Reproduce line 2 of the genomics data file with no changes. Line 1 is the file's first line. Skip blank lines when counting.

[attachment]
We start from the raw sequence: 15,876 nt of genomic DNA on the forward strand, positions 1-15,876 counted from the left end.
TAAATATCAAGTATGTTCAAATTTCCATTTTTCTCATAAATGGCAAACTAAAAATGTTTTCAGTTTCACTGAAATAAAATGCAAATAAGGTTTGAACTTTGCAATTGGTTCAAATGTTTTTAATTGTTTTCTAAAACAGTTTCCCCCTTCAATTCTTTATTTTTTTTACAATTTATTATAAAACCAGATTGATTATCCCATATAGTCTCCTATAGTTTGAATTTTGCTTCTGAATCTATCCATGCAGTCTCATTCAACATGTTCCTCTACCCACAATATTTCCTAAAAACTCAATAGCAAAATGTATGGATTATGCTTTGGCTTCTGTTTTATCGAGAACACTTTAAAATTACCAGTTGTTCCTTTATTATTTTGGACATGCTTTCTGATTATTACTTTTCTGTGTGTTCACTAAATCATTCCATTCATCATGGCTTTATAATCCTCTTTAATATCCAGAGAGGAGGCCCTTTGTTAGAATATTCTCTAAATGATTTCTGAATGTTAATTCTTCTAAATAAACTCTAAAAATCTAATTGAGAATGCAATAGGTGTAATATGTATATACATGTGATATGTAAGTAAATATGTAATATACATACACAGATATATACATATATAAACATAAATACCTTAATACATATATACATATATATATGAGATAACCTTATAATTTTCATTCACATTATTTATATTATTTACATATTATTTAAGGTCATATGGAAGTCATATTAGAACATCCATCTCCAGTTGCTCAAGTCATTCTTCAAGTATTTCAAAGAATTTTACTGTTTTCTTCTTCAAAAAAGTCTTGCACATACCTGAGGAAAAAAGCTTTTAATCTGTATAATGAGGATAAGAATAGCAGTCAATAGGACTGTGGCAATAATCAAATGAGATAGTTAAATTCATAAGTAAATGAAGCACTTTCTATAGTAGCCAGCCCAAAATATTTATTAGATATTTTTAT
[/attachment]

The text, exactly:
TAAATATCAAGTATGTTCAAATTTCCATTTTTCTCATAAATGGCAAACTAAAAATGTTTTCAGTTTCACTGAAATAAAATGCAAATAAGGTTTGAACTTTGCAATTGGTTCAAATGTTTTTAATTGTTTTCTAAAACAGTTTCCCCCTTCAATTCTTTATTTTTTTTACAATTTATTATAAAACCAGATTGATTATCCCATATAGTCTCCTATAGTTTGAATTTTGCTTCTGAATCTATCCATGCAGTCTCATTCAACATGTTCCTCTACCCACAATATTTCCTAAAAACTCAATAGCAAAATGTATGGATTATGCTTTGGCTTCTGTTTTATCGAGAACACTTTAAAATTACCAGTTGTTCCTTTATTATTTTGGACATGCTTTCTGATTATTACTTTTCTGTGTGTTCACTAAATCATTCCATTCATCATGGCTTTATAATCCTCTTTAATATCCAGAGAGGAGGCCCTTTGTTAGAATATTCTCTAAATGATTTCTGAATGTTAATTCTTCTAAATAAACTCTAAAAATCTAATTGAGAATGCAATAGGTGTAATATGTATATACATGTGATATGTAAGTAAATATGTAATATACATACACAGATATATACATATATAAACATAAATACCTTAATACATATATACATATATATATGAGATAACCTTATAATTTTCATTCACATTATTTATATTATTTACATATTATTTAAGGTCATATGGAAGTCATATTAGAACATCCATCTCCAGTTGCTCAAGTCATTCTTCAAGTATTTCAAAGAATTTTACTGTTTTCTTCTTCAAAAAAGTCTTGCACATACCTGAGGAAAAAAGCTTTTAATCTGTATAATGAGGATAAGAATAGCAGTCAATAGGACTGTGGCAATAATCAAATGAGATAGTTAAATTCATAAGTAAATGAAGCACTTTCTATAGTAGCCAGCCCAAAATATTTATTAGATATTTTTAT